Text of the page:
By Ross Alexander Hutton
Imagine a parallel universe where the utterance of the words Coronavirus and Covid-19 failed to even raise an eyebrow. Such an alternate reality would be almost identical to our own except from the absence of the Coronavirus pandemic and its complications. It is a world in which the U.K. is embroiled in negotiations with the E.U. to reach a trade agreement before the transition period ends. Accordingly, Brexit is dominating the national conversation, media coverage of British politics and the priorities of Johnson’s government. Of course, our version of 2020 has turned out somewhat differently.
Envisaging a pandemic-free world may be fanciful but it reveals a holistic insight into just how different this consequential year for the U.K.’s economic, political and diplomatic future could have been.
Recall the Brexit countdown clock projection on the facades of Number 10 Downing Street as Britain officially left the E.U. in January. Even without the acquainted chimes of Big Ben, it was a symbolic display aimed to not only celebrate the enactment of the pledge that propelled Johnson to power but to – at least in the metaphorical sense – lighten the path to Britain’s post-Brexit utopia. Still buoyant from a landslide electoral victory and effervescent after ‘getting Brexit done’, it was to be a defining year for Johnson’s new government – but not for long. The tide turned. The honeymoon period of Boris’ premiership was well and truly over. With the focus on the impending national catastrophe of a once in a generation pandemic, Brexit seemed to just slip off the agenda – along with all discussion of it. Perhaps, the nation was so fed up of the years of indecision and division conjured up by the Brexit conundrum that the first chance to shift the national consciousness away from constitutional affairs was seized with both hands.
As the rest of Europe battles its own pandemic, political attention and resources have been diverted far away from Brexit. To put this reality into perspective, consider Professor of European Politics Anand Menon’s rationale: “If Brexit is second in our list of priorities, imagine how far down the list it is for E.U. member states”. The inescapable facts that Britain’s European neighbours have had bigger things on their plate to consider from the Multiannual Financial Framework to the coronavirus recovery package and are far less willing to spend already strained political capital on a trade deal with the now isolated U.K, have essentially turned the negotiating table upside down. Even with the December deadline looming, there just doesn’t seem to be the same pressure and momentum driving the talks to reach a trade deal as there was for the withdrawal agreement. In the parallel world where Covid-19 never struck, the impetus absent from our talks would most certainly be present. Thus, the backdrop to the transition period is one of relativity. Member states now view Brexit as miniscule – or even negligent – relative to the Coronavirus crisis, translating into the lack of willpower to reach an agreement.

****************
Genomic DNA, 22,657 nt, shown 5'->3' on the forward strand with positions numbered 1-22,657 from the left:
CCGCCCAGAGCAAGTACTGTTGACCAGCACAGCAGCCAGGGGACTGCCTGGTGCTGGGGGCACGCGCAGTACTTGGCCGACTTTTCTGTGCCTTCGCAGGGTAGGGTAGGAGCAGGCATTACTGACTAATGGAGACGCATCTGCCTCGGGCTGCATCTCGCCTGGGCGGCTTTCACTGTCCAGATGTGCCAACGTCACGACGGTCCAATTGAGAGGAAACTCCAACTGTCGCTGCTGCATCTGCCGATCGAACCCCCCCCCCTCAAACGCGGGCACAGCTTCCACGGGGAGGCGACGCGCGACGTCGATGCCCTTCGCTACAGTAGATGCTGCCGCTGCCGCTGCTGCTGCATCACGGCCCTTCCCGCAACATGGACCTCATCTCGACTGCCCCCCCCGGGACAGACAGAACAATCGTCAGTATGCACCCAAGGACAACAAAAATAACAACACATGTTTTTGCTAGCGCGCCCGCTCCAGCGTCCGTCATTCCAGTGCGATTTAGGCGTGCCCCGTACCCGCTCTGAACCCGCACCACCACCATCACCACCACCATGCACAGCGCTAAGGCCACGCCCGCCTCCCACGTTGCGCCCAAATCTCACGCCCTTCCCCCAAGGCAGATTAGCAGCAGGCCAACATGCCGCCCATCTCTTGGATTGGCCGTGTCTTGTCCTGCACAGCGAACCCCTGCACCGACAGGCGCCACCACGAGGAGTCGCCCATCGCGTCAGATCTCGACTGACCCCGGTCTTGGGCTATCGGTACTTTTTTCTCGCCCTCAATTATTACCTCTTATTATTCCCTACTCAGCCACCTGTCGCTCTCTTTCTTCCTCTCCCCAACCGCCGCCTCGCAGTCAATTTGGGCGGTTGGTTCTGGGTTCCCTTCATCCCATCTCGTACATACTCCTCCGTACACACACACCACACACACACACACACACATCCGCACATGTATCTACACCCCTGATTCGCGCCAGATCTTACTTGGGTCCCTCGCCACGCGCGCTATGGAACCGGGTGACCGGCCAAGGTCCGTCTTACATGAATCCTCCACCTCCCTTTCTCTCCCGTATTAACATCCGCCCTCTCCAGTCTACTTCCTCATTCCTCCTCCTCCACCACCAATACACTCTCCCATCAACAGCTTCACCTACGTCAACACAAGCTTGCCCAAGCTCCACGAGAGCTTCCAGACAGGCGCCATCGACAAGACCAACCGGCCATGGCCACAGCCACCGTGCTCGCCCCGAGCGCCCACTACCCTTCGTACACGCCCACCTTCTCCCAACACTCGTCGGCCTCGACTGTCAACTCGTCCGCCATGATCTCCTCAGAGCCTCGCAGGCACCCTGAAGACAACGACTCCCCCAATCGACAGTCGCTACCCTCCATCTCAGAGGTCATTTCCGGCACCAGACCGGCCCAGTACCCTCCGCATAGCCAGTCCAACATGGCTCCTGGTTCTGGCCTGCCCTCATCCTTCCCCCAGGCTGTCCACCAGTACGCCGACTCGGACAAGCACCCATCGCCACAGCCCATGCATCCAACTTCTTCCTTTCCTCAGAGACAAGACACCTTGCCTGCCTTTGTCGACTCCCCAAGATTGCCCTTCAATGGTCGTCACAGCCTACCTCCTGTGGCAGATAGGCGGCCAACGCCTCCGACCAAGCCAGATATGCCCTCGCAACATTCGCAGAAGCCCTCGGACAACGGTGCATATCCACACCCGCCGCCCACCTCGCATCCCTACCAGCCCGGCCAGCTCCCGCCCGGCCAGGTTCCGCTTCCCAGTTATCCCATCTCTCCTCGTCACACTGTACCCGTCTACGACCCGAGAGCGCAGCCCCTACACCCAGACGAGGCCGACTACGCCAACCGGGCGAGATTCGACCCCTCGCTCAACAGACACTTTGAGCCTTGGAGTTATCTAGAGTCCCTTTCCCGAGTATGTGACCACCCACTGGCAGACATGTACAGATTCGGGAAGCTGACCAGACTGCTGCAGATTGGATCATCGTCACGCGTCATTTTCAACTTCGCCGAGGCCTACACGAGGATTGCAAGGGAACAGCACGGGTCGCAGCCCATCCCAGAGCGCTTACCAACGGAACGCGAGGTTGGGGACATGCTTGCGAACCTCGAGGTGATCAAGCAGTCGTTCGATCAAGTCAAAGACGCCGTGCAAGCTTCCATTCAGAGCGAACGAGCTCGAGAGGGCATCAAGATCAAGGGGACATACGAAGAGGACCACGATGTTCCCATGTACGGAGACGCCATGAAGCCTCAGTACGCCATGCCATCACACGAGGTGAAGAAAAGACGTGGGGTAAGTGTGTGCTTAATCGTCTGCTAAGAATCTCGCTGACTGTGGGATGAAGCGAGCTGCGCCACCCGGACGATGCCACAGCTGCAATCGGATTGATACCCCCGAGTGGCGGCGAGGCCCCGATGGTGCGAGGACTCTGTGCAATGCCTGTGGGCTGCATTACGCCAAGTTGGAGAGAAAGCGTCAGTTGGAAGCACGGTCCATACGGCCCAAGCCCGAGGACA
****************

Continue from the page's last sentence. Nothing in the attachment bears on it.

German Chancellor Angela Merkel’s philosophy of “where there’s a will, there’s a way” has, on many occasions, guided E.U. negotiations but without the drive to focus minds on both sides, Johnson faces an uphill struggle. For all the intense wrangling and exhausting technicalities of U.K.-E.U. negotiations, one should not underestimate the quintessential influence of politics on the zone for possible agreement. Afterall, it was on the Wirral that the meeting between Boris Johnson and Leo Varadkar paved the way for the eventual withdrawal agreement. The change in leadership from May to Johnson, emphatically changed the politics of the negotiations. But, this time the E.U. is preoccupied and there are resisting factors at play in the background. Johnson cannot just embark on a charm offensive and seal the deal. Instead, its completely down to the two interlocuters: David Frost and Michel Barnier.